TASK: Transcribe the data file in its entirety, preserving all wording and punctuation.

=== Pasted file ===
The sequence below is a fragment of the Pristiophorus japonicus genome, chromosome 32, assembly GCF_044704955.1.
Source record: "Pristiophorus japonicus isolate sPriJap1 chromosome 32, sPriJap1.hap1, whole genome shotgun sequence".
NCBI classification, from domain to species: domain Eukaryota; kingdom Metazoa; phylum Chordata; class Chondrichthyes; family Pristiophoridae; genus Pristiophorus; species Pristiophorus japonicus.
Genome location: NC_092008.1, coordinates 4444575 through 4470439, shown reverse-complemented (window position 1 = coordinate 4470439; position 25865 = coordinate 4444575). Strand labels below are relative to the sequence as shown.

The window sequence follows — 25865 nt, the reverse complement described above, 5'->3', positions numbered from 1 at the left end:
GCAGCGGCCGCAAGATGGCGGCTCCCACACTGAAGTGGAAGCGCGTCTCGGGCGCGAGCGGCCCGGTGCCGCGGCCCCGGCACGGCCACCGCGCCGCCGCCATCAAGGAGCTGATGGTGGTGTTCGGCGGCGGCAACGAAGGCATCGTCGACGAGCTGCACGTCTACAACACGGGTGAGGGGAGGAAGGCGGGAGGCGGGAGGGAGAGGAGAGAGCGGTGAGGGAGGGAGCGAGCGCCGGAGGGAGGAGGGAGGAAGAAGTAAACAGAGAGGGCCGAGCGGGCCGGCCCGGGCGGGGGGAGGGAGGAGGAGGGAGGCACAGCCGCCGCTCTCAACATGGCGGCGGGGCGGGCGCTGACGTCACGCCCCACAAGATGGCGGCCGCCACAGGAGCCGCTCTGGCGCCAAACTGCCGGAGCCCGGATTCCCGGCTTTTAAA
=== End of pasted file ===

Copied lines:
The sequence below is a fragment of the Pristiophorus japonicus genome, chromosome 32, assembly GCF_044704955.1.
Source record: "Pristiophorus japonicus isolate sPriJap1 chromosome 32, sPriJap1.hap1, whole genome shotgun sequence".
NCBI classification, from domain to species: domain Eukaryota; kingdom Metazoa; phylum Chordata; class Chondrichthyes; family Pristiophoridae; genus Pristiophorus; species Pristiophorus japonicus.
Genome location: NC_092008.1, coordinates 4444575 through 4470439, shown reverse-complemented (window position 1 = coordinate 4470439; position 25865 = coordinate 4444575). Strand labels below are relative to the sequence as shown.

The window sequence follows — 25865 nt, the reverse complement described above, 5'->3', positions numbered from 1 at the left end:
GCAGCGGCCGCAAGATGGCGGCTCCCACACTGAAGTGGAAGCGCGTCTCGGGCGCGAGCGGCCCGGTGCCGCGGCCCCGGCACGGCCACCGCGCCGCCGCCATCAAGGAGCTGATGGTGGTGTTCGGCGGCGGCAACGAAGGCATCGTCGACGAGCTGCACGTCTACAACACGGGTGAGGGGAGGAAGGCGGGAGGCGGGAGGGAGAGGAGAGAGCGGTGAGGGAGGGAGCGAGCGCCGGAGGGAGGAGGGAGGAAGAAGTAAACAGAGAGGGCCGAGCGGGCCGGCCCGGGCGGGGGGAGGGAGGAGGAGGGAGGCACAGCCGCCGCTCTCAACATGGCGGCGGGGCGGGCGCTGACGTCACGCCCCACAAGATGGCGGCCGCCACAGGAGCCGCTCTGGCGCCAAACTGCCGGAGCCCGGATTCCCGGCTTTTAAA